The Dark Green Fritillary is a large, pale orange butterfly, with dark green undersides to the hindwings. Adults are on the wing throughout the summer from June to early September. They live on chalk and limestone grassland, sand dunes and moorland, and in woodland rides, where the caterpillars feed on violets.
How to identify
The Dark Green Fritillary is pale orange with an intricate pattern of black spots and lines on the upper wings. The underside of the hindwing is marked with white spots or 'pearls'. Fritillaries are one of the trickier groups of butterflies to identify. The rare High Brown Fritillary, found on a small number of sites around Morecambe Bay, on Dartmoor and around the Welsh borders, is very similar, but has an extra row of pearls on the underwing which are ringed with orange.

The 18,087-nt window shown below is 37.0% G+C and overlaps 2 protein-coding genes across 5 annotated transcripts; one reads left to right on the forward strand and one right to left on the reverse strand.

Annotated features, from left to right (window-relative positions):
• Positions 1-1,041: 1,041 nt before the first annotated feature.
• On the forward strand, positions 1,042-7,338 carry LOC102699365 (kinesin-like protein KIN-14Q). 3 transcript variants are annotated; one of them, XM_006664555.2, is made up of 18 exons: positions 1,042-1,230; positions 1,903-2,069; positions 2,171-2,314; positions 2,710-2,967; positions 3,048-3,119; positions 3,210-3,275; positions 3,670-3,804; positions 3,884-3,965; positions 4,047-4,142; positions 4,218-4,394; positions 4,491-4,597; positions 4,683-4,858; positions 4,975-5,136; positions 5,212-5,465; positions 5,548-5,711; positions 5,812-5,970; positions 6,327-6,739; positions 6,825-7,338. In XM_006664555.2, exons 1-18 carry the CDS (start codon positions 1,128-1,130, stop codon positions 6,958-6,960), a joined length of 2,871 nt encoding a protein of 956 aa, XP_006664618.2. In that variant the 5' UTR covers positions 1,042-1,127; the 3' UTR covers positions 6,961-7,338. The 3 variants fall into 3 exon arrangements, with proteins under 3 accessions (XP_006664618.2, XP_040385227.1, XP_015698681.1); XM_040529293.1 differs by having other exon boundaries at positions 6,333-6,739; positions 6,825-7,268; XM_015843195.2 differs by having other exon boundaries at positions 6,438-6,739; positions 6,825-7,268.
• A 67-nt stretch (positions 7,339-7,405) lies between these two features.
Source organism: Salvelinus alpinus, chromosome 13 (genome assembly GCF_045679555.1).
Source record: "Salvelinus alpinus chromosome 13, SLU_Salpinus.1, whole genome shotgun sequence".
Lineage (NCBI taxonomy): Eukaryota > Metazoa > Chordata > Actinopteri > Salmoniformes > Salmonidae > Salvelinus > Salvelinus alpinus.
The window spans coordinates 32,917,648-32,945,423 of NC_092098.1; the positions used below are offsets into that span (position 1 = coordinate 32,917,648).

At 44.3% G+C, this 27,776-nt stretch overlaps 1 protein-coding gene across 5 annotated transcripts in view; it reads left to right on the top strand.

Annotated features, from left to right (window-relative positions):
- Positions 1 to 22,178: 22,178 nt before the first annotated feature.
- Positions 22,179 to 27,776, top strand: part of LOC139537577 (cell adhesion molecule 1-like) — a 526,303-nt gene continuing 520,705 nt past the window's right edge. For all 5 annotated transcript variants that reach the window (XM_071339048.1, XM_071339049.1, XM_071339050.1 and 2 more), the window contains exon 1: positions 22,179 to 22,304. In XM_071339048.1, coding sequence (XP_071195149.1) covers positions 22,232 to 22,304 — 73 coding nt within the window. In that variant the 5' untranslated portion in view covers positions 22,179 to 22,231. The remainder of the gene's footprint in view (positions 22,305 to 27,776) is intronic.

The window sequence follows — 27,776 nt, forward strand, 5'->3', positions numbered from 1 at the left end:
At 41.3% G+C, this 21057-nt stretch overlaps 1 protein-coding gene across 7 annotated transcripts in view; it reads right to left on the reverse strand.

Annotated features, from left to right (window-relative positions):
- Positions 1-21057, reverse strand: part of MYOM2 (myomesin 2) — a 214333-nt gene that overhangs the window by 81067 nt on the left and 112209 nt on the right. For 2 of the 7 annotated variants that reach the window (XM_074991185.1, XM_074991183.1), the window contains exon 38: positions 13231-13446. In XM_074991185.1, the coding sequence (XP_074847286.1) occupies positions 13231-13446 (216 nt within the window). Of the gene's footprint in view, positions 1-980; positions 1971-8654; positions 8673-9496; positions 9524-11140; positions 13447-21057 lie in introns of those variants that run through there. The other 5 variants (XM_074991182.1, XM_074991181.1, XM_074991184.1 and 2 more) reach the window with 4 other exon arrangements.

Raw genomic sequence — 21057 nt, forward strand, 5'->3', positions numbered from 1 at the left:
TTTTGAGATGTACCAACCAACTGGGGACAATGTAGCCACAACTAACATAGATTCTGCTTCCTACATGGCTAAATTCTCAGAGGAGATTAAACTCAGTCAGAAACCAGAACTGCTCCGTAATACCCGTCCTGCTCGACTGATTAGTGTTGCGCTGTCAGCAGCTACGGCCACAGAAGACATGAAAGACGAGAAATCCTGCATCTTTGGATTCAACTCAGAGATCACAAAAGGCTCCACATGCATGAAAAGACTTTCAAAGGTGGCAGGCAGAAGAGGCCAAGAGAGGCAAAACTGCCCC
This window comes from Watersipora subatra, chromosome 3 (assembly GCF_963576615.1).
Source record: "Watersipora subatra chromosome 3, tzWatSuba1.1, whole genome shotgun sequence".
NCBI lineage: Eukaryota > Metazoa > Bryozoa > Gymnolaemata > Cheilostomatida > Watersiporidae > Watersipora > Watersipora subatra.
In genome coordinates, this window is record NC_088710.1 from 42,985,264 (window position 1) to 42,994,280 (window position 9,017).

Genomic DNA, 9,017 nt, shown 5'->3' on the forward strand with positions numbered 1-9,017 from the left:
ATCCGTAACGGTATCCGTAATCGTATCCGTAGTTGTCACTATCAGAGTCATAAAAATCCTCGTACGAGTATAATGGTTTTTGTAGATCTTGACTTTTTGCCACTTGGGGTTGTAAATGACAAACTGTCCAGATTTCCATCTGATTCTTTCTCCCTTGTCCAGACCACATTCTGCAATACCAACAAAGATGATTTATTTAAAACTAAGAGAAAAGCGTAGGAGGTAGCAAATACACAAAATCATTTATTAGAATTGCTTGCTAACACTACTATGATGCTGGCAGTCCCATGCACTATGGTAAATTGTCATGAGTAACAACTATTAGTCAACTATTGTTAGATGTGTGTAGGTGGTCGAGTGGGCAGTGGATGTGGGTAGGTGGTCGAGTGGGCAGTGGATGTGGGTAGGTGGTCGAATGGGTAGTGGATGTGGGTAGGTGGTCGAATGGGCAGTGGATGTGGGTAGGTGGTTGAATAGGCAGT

Where to find it
A scarce butterfly, widespread but localised, scattered across the country.
When to find it
How can people help
The Dark Green Fritillary is widespread but declining in central and eastern England. It relies on sensitive grassland, moor and dune habitats that are disappearing from our countryside. However, The Wildlife Trusts are working closely with farmers, landowners and developers to promote wildlife-friendly practices. We have a vision of a 'Living Landscape': a network of habitats and wildlife corridors across town and country, which are good for both wildlife and people. You can support this greener vision for the future by joining your local Wildlife Trust.